Misjudgement: Why We Trust What We See vs. What We Hear

5 min read
Nuala Walsh

Nuala Walsh

While thousands of images on our smartphones, TikTok and Instagram stimulate our brains, we assume that what we see is more trustworthy than what we hear. It’s a common mistake — and one that directly degrades our decisions.

Without realizing, we over-index our senses. In other words, we rely on visual data at the expense of the data we hear.

Being a great decision-maker means understanding this unconscious cognitive pitfall before rebalancing sources of information — or misinformation!

Seeing Is Believing

The proverbial saying “seeing is believing” transcends cultural, educational or professional boundaries. For instance, some claim to witness UFO sightings and paranormal events, swearing they see statues weep or even bleed. No room exists for debate! I’ve worked with many who would summarize a pie chart with a single glance.

Even experts believe what they see. Dutch art critic and eminent Vermeer scholar Abraham Bredius reacted so emotionally to seeing the Christ at Emmaus painting that he failed to spot it as a forgery. Logic took a back seat. No one asked why there were so many rare works on the market.

While we think we evaluate strategies, situations and strangers objectively, experience suggests otherwise. Who hasn’t succumbed to preconceived notions when judging candidates, neighbors or social media profiles? Who doesn’t size up strangers before engaging in conversation? It’s why Susan Boyle shocked X-Factor viewers and judges. It’s why companies use blind CVs and orchestras hold blind auditions. Consumers even choose movies based on thumbnails and judge books by covers.

One example demonstrates clearly how we assume different meanings in different contexts. A violinist played in a Washington DC subway for 43 minutes, earning a meager $32.17. Over a thousand employees passed but only seven stopped to listen. One woman recognized the renowned Joshua Bell who had played his $3.5 million Stradivarius violin in a symphony hall days before.

The context changes how and who you hear.

This predisposition to snap judgments based on appearances leads to gross misjudgments. For instance, we instinctively judge guilt or innocence based on demeanor. The guilty tend to look shifty, right? Sometimes they even look unremorseful. The price is sustained wrongful convictions, prejudice, and stereotypes.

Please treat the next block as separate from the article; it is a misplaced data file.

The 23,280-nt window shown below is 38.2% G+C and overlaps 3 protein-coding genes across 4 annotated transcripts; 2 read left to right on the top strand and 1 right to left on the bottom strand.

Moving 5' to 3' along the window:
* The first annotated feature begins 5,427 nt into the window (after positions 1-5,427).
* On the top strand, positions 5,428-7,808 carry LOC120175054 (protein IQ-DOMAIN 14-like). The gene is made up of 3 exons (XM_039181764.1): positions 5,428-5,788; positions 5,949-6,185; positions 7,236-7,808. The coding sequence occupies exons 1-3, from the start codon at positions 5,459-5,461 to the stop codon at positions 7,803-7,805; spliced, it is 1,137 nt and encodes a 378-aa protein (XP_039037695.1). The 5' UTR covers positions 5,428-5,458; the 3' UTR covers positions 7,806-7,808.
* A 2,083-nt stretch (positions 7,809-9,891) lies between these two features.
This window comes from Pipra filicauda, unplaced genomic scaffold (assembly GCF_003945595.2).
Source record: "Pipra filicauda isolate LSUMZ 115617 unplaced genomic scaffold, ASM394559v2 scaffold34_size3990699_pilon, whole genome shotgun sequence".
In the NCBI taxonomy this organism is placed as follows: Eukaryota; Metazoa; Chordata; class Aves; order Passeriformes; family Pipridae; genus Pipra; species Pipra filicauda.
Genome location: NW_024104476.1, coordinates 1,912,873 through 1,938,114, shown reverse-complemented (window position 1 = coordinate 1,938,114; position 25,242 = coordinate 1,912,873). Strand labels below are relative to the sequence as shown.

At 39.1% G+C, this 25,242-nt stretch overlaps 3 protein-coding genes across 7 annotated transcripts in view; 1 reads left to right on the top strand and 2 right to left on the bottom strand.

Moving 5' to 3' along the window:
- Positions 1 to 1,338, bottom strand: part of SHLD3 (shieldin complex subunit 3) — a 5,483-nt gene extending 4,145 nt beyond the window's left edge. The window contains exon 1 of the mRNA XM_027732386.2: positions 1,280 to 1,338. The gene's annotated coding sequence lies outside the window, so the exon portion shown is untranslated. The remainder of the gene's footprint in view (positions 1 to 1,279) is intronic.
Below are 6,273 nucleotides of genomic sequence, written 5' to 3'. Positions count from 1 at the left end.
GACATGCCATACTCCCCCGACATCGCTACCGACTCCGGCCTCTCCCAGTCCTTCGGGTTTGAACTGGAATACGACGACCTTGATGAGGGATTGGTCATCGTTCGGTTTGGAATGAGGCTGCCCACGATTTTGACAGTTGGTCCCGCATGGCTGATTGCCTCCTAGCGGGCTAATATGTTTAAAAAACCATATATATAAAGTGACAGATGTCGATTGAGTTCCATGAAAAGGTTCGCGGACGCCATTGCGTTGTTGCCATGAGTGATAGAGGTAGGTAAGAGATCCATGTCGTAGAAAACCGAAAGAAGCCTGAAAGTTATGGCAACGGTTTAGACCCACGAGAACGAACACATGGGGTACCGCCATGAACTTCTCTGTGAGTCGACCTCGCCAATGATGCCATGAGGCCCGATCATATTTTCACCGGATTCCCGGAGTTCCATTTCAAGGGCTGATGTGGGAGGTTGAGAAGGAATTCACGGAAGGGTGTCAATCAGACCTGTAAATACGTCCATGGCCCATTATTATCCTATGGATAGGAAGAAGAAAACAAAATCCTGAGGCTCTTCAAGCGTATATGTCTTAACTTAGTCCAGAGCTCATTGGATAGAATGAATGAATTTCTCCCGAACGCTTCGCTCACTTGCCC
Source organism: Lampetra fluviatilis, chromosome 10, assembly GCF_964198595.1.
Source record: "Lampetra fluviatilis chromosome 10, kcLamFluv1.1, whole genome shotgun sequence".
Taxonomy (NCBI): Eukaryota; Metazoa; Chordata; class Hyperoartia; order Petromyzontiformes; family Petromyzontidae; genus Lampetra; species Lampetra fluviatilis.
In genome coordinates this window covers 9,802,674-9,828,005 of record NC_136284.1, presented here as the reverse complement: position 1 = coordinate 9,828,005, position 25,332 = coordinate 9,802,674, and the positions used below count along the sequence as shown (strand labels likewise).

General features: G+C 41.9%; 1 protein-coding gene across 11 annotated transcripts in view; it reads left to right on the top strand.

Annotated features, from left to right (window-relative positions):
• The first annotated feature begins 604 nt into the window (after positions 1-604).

As I write in my book, Tune in: How to Make Smarter Decisions in a Noisy World, when we blindly trust what we see and forget to challenge, we form flawed perceptions that crater careers, destroy reputations and lead to missed scams, scandals, and even suicides.

So why do we continue to fall into this trap? The answer lies in three fields: physics, neuroscience, and education.

Three Inter-related Disciplines Explain Why

1. Physics

At 340 meters per second, sound travels significantly slower than light which travels at a breathtaking 300 million meters per second. This divergence in speed manifests in different ways. For instance, during bad weather, you see lightning before hearing thunder. In sports, fans see a penalty goal scored before they hear the crowd roar. A gunman sees a blinding flash before hearing the sound of a gunshot. Even people die before their conscious brain registers pain. Sometimes, this can be a benefit.

2. Neuroscience

There’s only so much data our brains can process but most people still crave the false security it offers. “It is perhaps a pity that my eyes have seen more than my brain is able to assimilate or evaluate,” lamented astronaut Michael Collins in Carrying the Fire. Our brains instinctively process images faster than words. For example, renowned MIT neuroscientists estimate that the human brain can process visual information in under 13 milliseconds. That’s quicker than you can read this sentence.

It’s pervasive. Power holders, politicians, professors, and well-meaning parents tend to trust the image seen rather than interpret the words heard. This phenomenon is encapsulated in Albert Mehrabian’s “7–38–55 rule” which states that 55% of communication impact comes from visual body language while intonation accounts for 38%, and words 7%. Put another way, people only recall 7% of what you say but 93% of how you say it.

3. Education

Modern education favors visual learning, relegating other modes to the background. In the 1920s, mainstream psychologists suggested that at least three types of learning exist: visual, auditory, and kinesthetic. Most people primarily learn through visual images and pictures. Some learn by listening while a minority learn from hands-on activities.

Despite listening being a critical skill to sustain livelihoods, it’s a crater-sized curriculum gap. So too is understanding human behavior. School programs emphasize reading books rather than understanding behavior. Teachers emphasize listening to conversations rather than interpreting motivations. Many misguided instructors reward students who echo their views rather than thinking independently.

A thought-provoking study by New York University psychologist Emily Balcetis asked students which sensory faculty they would prefer not to lose — if they had to! Which would you choose? Over 70% elected to keep their sight — i.e. the same proportion were willing to sacrifice hearing, taste, and smell.

To counteract this cognitive bias, raising awareness represents the crucial first step. But it’s not enough.

If you want to avoid the pain of regret, you must not only reinterpret messages in high-stakes situations but also engage with dissenting voices. It is only by avoiding a skewed sensory-based perspective that you make smarter decisions and boost your personal and professional influence, reputation, and advantage. It’s time to tune into what really matters.

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